Three good rules.—The author’s father would not employ men on his farm without the understanding that they were not to swear, speak vulgarly about a woman, or tell a “ghost” or “bugaboo” story in the presence of his children. A servant, man or woman, about your business or home, can undo or counteract in a few hours or days, in a single statement or story, picture or book, act or habit, the life efforts of a noble father and a pure mother. One of the purest men recently said to me, “When I was only fifteen years of age I heard a servant utter one sentence that required a score of years to get its effects eradicated.” Men have told me of the pernicious effects of servants, dating back to when they were two and three years old.

Frightful stories and startling statements, of impending dangers, destroy the natural freedom, independence and courage of many children for life. Once I sat by the side of a nervous mother holding a nervous four-year-old girl in her lap, as our train sped forward at the rate of fifty miles an hour, over one of those magnificent{60} stretches on a western prairie. We had discussed heredity, child training and other interesting and vital subjects, when she referred to her nervous little girl and told me how at night she would notice her little body twitching, jerking, floundering and all at once she would awake with a scream having dreamed that she was falling from some dizzy height toward jagged rocks and certain death beneath; or that some huge angry beast, poised on tiptoes and in the act of pouncing upon her and tearing her body into shreds—a horrible nightmare.

About the time she had finished describing one of those fearful experiences and was in the act of asking me for advice, we were passing an object on the outside that interested the little girl; quickly she turned and began peering through the window. She was in no danger. Her head was not projected beyond the window. The nervous mother grabbed the little girl by the body and cried, “You are falling! You are falling!” My reply to her request for advice was, “My! if you should handle me that way, I would have a half dozen nightmares here in open daylight.” I told that mother that her daughter’s nervousness was due to bad heredity and bad environment and that she was responsible for both.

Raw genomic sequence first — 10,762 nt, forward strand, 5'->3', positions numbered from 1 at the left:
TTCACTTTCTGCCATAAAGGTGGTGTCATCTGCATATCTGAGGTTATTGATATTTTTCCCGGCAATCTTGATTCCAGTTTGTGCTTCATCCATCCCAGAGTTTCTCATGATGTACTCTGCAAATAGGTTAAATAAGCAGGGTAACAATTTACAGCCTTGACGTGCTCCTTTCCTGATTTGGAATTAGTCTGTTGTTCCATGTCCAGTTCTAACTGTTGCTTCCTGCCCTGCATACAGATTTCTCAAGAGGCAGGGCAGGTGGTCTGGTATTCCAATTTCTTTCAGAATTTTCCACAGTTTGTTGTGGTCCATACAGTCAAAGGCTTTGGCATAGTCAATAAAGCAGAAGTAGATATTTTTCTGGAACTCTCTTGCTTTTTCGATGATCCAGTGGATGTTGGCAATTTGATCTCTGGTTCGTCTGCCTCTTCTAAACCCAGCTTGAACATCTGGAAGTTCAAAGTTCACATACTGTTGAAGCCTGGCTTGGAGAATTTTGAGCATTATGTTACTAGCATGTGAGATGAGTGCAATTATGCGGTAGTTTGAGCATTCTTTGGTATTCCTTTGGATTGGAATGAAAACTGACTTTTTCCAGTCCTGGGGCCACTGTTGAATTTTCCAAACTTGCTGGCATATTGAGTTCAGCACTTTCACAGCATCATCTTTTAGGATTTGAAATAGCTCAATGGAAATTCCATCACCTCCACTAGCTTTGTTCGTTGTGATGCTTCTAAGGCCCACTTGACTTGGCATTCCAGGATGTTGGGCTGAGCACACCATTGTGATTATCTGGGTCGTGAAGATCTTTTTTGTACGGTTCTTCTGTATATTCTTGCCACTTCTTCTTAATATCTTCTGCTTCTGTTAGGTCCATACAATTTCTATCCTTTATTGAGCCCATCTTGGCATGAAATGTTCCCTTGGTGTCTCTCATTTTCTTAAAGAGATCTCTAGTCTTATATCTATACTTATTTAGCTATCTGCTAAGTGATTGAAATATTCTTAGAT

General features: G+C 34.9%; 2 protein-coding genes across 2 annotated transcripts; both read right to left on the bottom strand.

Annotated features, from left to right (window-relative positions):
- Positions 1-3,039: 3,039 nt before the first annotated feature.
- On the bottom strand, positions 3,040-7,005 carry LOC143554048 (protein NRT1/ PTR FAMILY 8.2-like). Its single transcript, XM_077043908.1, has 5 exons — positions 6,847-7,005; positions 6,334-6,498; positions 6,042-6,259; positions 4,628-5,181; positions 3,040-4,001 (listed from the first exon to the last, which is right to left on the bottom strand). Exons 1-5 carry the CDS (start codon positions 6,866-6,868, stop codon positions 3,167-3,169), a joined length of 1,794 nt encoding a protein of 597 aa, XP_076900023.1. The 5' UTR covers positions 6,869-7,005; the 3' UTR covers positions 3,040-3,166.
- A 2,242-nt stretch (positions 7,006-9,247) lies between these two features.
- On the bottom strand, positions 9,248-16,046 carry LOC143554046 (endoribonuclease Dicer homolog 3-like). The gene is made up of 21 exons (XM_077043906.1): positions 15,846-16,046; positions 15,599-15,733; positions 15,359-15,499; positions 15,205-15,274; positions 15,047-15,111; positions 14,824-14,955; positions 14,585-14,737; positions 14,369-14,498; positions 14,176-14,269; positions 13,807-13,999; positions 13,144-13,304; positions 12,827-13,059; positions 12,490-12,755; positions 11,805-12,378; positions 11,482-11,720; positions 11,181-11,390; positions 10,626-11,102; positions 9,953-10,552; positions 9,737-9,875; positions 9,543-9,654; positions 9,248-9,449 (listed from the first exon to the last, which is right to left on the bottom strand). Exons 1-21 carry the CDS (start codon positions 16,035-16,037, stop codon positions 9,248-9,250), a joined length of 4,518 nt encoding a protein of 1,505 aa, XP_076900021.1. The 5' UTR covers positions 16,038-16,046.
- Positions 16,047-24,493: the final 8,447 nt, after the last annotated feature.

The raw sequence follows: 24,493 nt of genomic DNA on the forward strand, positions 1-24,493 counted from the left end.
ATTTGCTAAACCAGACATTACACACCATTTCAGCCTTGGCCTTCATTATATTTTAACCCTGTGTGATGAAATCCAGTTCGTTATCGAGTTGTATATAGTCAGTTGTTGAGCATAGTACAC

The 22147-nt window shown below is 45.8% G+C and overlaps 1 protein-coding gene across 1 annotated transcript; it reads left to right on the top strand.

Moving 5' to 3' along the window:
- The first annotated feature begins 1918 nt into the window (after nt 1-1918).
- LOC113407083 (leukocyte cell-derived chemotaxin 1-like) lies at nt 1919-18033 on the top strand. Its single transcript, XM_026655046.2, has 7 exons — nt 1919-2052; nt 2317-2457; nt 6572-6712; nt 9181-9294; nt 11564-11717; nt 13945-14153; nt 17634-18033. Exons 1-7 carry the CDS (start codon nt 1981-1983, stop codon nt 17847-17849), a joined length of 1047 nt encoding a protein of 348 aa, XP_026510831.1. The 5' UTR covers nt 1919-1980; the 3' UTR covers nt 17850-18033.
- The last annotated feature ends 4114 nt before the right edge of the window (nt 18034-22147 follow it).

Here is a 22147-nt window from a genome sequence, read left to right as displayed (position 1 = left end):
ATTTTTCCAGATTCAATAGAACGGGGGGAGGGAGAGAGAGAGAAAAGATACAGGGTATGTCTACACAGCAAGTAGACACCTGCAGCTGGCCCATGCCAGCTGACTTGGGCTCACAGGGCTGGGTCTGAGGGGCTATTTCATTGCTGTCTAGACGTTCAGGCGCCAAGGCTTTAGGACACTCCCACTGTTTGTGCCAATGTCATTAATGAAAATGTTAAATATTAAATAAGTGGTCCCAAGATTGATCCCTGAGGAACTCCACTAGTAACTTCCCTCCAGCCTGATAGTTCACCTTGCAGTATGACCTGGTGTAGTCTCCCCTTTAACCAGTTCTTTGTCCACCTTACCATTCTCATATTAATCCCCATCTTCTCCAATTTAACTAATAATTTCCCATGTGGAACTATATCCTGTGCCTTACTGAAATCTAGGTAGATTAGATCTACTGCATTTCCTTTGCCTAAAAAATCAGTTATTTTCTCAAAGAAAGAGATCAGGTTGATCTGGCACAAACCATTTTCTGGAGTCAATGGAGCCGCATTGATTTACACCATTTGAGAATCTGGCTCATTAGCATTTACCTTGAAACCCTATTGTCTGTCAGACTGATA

Personal purity.—As soon as a child begins to enquire about its origin, it is old enough to be told{61} the truth in the right way. Some children become interested when they are three and four, all normal children by the time they are seven. Since the inquiring mind will not rest satisfied until a plausible answer has been received, and since the ignorant and vicious youth is ever alert and anxious to give this information in a pernicious way, it behooves the thoughtful parents to safeguard their children with the truth told in the right way. No normal boy should reach the age of eight, or girl the age of ten, before they have been told the story of life.

Children often discover, or are taught, the secret vice at a very early age. Sex consciousness and pleasure may be early developed because of some unnatural conditions of the sex organs. For this reason, parents should know that these parts are normal in their children. When children are observed to frequently handle, or scratch these organs, unnatural conditions should be suspected. The child should not be slapped or scolded, rather call in the family physician. Trying to keep a child ignorant concerning this vice is impossible, therefore unwise. There is not one boy in fifty who does not know of the vice, and understands the language used to describe it.

Trying to keep a child from vicious companions is good as far as it goes, but the facts are that the child is most likely to discover the vice himself, while it is hardly possible to keep a child entirely away from the vicious. The only sane method is to teach the child the laws of personal purity. If the secret vice is to be prevented, some children should receive council when they are six, others at eight, all by the time they are ten or twelve. Children have inherited lustful tendencies. Their troubles are more largely from within than from without. Hence the children that have been most carefully guarded from bad company and kept in ignorance are usually the ones who are most injured by the secret sin. A single talk to a child is not sufficient. We frequently instruct and appeal to the child to be obedient, truthful and honest; in like manner we should at reasonable periods instruct and encourage him to keep his thoughts and desires pure.